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Barack and Michelle Obama Revel in White House Family Reunion, Official Portrait Reveal

Former presidents and first ladies usually have their official White House portraits unveiled by their successors. However, former President Donald Trump spent much of his presidency attempting to erase Obama’s legacy and never held the traditional ceremony.

By Stacy M. Brown

NNPA Newswire Senior National Correspondent

@StacyBrownMedia

Former President Barack Obama declared a family reunion at the White House on Wednesday, Sept. 7, as official portraits of him and former First Lady Michelle Obama were unveiled during a ceremony in the East Room.

“It’s great to be back,” Obama declared in a ceremony that included several officials and staffers from his administration.

Former presidents and first ladies usually have their official White House portraits unveiled by their successors. However, former President Donald Trump spent much of his presidency attempting to erase Obama’s legacy and never held the traditional ceremony.

“Welcome home,” President Joe Biden declared to the Obamas.

Biden, of course, served as Obama’s vice president for two terms beginning in 2008.

“Believe it or not, it is still a bit odd for me to stand in this historic space, see this big, beautiful painting staring back at me,” Michelle Obama remarked about the portraits.

The former first lady’s portrait was painted by Sharon Sprung, while Robert McCurdy painted the former president.

“Growing up on Euclid Avenue, I never could have imagined that any of this would be part of my story, but even if it’s all still a bit awkward for me, I do recognize why moments like these are important, why all of this is absolutely necessary,” Obama insisted.

“Traditions like this matter, not just for those of us who hold these positions but for everyone participating in and watching our democracy.”

She continued:

“You see the people; they make their voices heard with their vote. We hold an inauguration to ensure a peaceful transition of power. Those of us lucky enough to serve work, as Barack said, as hard as we can for as long as we can, as long as the people choose to keep us here. And once our time is up, we move on, and all that remains in this hallowed place are our good efforts and these portraits.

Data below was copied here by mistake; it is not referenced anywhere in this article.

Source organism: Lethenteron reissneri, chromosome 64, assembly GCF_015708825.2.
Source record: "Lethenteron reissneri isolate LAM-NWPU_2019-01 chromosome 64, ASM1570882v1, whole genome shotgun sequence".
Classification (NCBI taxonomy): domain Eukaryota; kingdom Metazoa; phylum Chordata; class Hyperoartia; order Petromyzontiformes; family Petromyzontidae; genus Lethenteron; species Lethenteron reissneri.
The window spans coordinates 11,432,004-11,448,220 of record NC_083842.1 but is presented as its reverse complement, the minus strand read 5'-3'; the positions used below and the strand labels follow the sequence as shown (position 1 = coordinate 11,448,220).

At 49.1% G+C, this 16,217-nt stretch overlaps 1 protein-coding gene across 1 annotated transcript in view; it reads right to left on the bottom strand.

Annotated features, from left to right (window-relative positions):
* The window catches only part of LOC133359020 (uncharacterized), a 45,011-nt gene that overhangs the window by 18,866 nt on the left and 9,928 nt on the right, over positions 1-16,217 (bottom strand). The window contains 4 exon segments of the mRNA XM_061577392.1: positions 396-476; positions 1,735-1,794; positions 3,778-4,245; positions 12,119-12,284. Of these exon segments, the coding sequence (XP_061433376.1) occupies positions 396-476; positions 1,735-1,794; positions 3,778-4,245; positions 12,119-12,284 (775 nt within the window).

“Portraits that connect our history to the present day. Portraits that hang here as history continues to be made. So, for me, this day is not just about what has happened. It’s also about what could happen because a girl like me, she was never supposed to be up there next to Jacqueline Kennedy and Dolley Madison.

“She was never supposed to live in this house, and she definitely wasn’t supposed to serve as first lady.”

Barack Obama spoke of the people he and Biden had worked with and fondly recalled his time in the White House.

“When people ask me what I miss most about the White House years, it is not Air Force One that I talk about, although I miss Air Force One,” Obama reflected.

“It’s the chance that I had to stand shoulder to shoulder with all of you, to have a chance to witness so many talented, selfless, idealistic, good people working tirelessly every day to make the world better.”

The former president continued:

“And for eight years and even longer for some of you, I drew on your energy and your dedication and your goodness. You inspired me, and I never wanted to disappoint you.

“And I tried to reflect the same heart and character that you displayed every day. Even during the toughest times, it was all of you that kept me going. So, it’s good to be back to have a chance to see all of you and to once again say thank you.”

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